House passes bill to legalize marijuana

The bill would clear criminal penalties for the distribution and possession of cannabis.
Published: Apr. 1, 2022 at 4:30 PM PDT
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WASHINGTON (Gray DC) - The House of Representatives has passed a bill to legalize marijuana nationwide, by a margin of 220 yeas to 204 nays.

The Marijuana Opportunity Reinvestment and Expungement Act, known as the MORE act, would expunge marijuana convictions and clear criminal penalties for anyone who distributes or possesses cannabis. It would also remove marijuana from the list of federally controlled substances. Members of the Congressional Cannibis Caucus held a press conference after the vote.

“We don’t have uniformity. We don’t have opportunities to have a uniformed tax provision. We don’t have banking systems. We don’t have research. And, we have a disjointed market that’s part legal and part illegal. We can’t be able to deal with the surplus production if we don’t have a national framework,” said Rep. Earl Blumenauer (D-Ore.).

The bill requires a federal tax on marijuana sales that would start at 5 percent and eventually increase to 8 percent over five years.

The act passed largely along party lines. This is the second time this legislation has passed in the House. The first time was back in December of 2020. At the time, the Senate failed to take up the bill.

Congressman Hal Rogers (R-Ky.) is among the lawmakers who voted against the bill as he claimed it disregards science and the nation’s drug abuse epidemic.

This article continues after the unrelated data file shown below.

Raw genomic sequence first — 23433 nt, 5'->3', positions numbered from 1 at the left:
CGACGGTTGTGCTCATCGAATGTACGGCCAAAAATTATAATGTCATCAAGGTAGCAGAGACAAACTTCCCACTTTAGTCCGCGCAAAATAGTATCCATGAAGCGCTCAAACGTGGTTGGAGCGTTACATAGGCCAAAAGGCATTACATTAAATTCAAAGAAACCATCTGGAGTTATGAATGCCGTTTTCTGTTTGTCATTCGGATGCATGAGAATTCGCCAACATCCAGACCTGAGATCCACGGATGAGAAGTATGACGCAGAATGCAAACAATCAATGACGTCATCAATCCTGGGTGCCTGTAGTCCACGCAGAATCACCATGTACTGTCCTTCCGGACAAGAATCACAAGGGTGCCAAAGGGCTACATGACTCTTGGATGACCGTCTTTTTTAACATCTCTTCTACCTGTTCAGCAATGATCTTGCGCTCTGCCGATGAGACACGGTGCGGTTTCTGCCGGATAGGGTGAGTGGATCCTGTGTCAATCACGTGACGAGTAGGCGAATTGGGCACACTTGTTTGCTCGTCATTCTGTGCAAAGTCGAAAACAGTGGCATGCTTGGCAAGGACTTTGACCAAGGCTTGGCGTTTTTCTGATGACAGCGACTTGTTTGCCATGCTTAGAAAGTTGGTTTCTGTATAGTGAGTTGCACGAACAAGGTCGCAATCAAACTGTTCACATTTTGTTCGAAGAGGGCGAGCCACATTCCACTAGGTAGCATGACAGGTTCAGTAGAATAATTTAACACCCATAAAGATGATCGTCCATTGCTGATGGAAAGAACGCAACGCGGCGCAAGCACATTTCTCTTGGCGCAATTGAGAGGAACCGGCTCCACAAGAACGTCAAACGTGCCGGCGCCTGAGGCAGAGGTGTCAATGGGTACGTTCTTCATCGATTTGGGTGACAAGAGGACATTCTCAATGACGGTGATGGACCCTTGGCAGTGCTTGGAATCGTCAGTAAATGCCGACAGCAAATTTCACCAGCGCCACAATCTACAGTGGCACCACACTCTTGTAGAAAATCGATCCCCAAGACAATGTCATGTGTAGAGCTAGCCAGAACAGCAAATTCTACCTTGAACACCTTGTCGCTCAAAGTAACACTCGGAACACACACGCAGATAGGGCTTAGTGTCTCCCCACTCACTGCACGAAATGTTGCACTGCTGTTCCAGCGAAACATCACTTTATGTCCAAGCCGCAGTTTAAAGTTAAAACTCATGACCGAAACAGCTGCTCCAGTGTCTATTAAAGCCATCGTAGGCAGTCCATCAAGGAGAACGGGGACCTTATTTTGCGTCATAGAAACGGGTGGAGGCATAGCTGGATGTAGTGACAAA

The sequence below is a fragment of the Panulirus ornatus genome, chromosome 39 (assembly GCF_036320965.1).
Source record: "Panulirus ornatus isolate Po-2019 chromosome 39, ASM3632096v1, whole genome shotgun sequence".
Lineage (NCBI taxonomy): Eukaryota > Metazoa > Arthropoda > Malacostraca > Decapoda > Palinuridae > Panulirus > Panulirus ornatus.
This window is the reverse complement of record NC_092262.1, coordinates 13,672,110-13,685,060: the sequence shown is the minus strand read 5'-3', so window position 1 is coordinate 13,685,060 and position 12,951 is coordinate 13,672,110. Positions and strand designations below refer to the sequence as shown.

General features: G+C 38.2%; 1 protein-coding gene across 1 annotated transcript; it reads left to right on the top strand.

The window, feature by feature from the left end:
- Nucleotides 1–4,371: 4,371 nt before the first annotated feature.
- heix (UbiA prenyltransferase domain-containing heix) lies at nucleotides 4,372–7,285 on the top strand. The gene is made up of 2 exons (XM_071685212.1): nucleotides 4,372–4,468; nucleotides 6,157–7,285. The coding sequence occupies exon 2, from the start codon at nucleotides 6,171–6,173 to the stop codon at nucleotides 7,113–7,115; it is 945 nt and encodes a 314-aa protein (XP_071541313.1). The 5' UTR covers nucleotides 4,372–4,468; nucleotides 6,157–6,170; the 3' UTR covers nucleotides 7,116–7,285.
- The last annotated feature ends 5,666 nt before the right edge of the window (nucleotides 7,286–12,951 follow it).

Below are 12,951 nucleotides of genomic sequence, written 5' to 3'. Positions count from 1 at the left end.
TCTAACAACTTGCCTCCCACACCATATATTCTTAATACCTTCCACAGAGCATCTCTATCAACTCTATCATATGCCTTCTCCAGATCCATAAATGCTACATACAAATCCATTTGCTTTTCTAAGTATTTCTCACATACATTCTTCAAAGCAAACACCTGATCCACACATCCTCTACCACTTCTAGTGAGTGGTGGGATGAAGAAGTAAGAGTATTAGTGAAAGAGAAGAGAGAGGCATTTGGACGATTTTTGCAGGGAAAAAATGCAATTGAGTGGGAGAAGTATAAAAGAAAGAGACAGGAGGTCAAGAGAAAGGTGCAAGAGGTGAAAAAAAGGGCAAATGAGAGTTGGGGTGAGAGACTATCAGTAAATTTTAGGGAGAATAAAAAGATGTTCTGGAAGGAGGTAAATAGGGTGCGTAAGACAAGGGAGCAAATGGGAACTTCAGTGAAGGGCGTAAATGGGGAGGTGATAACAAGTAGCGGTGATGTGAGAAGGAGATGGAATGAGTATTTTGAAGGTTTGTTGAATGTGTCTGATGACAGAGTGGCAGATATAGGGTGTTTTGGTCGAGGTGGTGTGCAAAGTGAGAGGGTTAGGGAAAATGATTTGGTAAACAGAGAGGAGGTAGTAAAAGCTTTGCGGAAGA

“Drug overdose death rates reached a historic high in America last year. This is no time to add fuel to the fire by opening the floodgates to this long-time gateway drug,” said Rogers in a statement. “Studies have long shown that marijuana directly affects memory and learning, and increases certain mental health disorders in some people. The federal government should not be investing Americans’ hard-earned tax dollars in marijuana and retroactively giving criminals a free pass.”

Marijuana is currently listed as a schedule I drug by the FDA. Schedule I drugs are defined as drugs with no accepted medical use and a high potential for abuse.

Supporters claim legalizing marijuana will reduce mass incarcerations, expunge marijuana convictions, remove employment barriers, and generate new jobs.

The text of the bill notes, “37 States, the District of Columbia, Puerto Rico, Guam, and the U.S. Virgin Islands have adopted laws allowing legal access to cannabis, and 15 States, the District of Columbia, the Commonwealth of the Northern Mariana Islands, and Guam have adopted laws legalizing cannabis for adult recreational use. A total of 47 States have reformed their laws pertaining to cannabis despite the Schedule I status of marijuana and its Federal criminalization.”

The legislation now moves to the U.S. Senate for consideration. In a statement to some news outlets, Senator Chuck Schumer (D-NY) said he’s working on a similar bill with Senators Booker and Wyden, saying, “the time has come for comprehensive reform of federal cannabis laws.”

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